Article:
Ports

Two USB-C Thunderbolt 3 ports are included in the MacBook Air, an upgrade from the single USB-C port available on the 12-inch MacBook. With Thunderbolt 3, the MacBook Air can support 4K and 5K displays and connect to eGPUs for faster graphics capabilities when necessary.

Thunderbolt 3 supports transfer speeds of up to 40Gb/s, while in USB-C mode ports support USB 3.1 Gen 2 transfer speeds of up to 10Gb/s.

Along with the two Thunderbolt 3 ports, there's a 3.5mm headphone jack on the other side of the device. Other than that, there are no additional ports on the MacBook Air, with Apple having removed the USB-A ports and SD card slot.

Display

Apple's 2018 MacBook Air features a Retina display that's much sharper, crisper, and clearer than the previous-generation display.

It has a 2560 by 1600 resolution with 227 pixels per inch and more than 4 million pixels in total. The display offers 48 percent more color than the previous generation for more lifelike, true to life colors.

Processor and GPU

The MacBook Air is equipped with a 1.6GHz dual-core processor with Turbo Boost up to 3.6GHz. It's a 7W Y-Series Amber Lake chip from Intel, which is a departure from the 15W U-Series chips that were used in previous-generation MacBook Air machines.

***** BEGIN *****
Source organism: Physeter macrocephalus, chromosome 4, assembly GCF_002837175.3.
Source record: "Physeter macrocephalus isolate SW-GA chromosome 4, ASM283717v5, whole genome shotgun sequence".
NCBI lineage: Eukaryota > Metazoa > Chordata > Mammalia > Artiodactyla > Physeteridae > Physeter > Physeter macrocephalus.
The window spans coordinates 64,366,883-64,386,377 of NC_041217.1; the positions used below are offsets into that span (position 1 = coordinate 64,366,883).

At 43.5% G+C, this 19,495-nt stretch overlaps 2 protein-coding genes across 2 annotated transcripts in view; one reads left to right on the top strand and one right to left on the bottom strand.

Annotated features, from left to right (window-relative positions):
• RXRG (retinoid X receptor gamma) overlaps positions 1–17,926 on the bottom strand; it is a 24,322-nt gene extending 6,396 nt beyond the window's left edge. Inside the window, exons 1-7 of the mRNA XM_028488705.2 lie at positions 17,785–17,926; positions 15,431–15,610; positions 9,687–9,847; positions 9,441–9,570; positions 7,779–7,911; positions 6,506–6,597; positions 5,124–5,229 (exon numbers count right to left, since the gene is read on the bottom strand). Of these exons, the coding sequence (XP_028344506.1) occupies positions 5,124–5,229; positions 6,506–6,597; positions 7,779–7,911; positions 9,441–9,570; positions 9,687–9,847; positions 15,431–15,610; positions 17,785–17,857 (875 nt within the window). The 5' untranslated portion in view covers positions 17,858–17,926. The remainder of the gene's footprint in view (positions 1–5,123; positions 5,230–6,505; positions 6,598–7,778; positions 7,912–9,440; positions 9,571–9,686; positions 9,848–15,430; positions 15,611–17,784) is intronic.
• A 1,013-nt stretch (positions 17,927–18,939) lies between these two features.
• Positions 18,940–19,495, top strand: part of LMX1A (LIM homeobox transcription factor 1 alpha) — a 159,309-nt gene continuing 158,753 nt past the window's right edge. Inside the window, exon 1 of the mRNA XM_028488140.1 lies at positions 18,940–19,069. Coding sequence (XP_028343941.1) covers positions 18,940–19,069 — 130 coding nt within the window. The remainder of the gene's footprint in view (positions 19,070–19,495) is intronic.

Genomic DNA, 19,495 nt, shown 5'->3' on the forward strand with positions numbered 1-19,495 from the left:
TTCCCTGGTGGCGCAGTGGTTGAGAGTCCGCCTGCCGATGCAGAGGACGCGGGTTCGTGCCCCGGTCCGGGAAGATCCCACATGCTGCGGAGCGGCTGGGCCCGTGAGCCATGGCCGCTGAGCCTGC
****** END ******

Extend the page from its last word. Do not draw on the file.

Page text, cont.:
There is only one chip option for the MacBook Air, which is a bit unusual as Apple typically offers several chip upgrade options for its machines.

In Geekbench benchmarks, the MacBook Air earned a single-core score of 4248 and a multi-core score of 7828. Performance has improved over the previous-generation MacBook Air and it's faster than even the fastest 12-inch MacBook, but can't compare with MacBook Pro performance.

Comparison info displaying the Geekbench scores of the 2018 MacBook Air compared to other MacBook Air, MacBook, and MacBook Pro machines is below.

  • 2018 MacBook Air - 4248
  • 2017 MacBook Air - 3335
  • 1.4GHz 2017 MacBook - 3925
  • 1.3GHz 2017 MacBook - 3630
  • 1.2GHz 2017 MacBook - 3527
  • 2.3GHz 2018 MacBook Pro - 4504
  • 2.3GHz 2017 MacBook Pro - 4314

Multi-Core Performance

  • 2018 MacBook Air - 7828
  • 2017 MacBook Air - 6119
  • 1.4GHz 2017 MacBook - 7567
  • 1.3GHz 2017 MacBook - 6974
  • 1.2GHz 2017 MacBook - 6654
  • 2.3GHz 2018 MacBook Pro - 16464
  • 2.3GHz 2017 MacBook Pro - 9071

Geekbench benchmarks aren't necessarily indicative of real-world performance, but it gives us some idea of how the MacBook Air fits into Apple's Mac lineup.

As for graphics, the MacBook Air uses integrated Intel UHD Graphics 617, and it can also connect to eGPUs.

A mystery Geekbench result for an unreleased Mac with a dual-core eighth-generation Core i7 processor with a 1.8GHz clock speed was spotted shortly after the launch of the MacBook Air, suggesting Apple perhaps prototyped a variant with an upgraded processor.

A machine with a faster processor did not launch suggesting Apple scrapped it or is planning to launch it as an upgrade option at some point in time.

RAM

Base models of the MacBook Pro ship with 8GB 2133MHz RAM, but it can be customized with up to 16GB RAM.

T2 Chip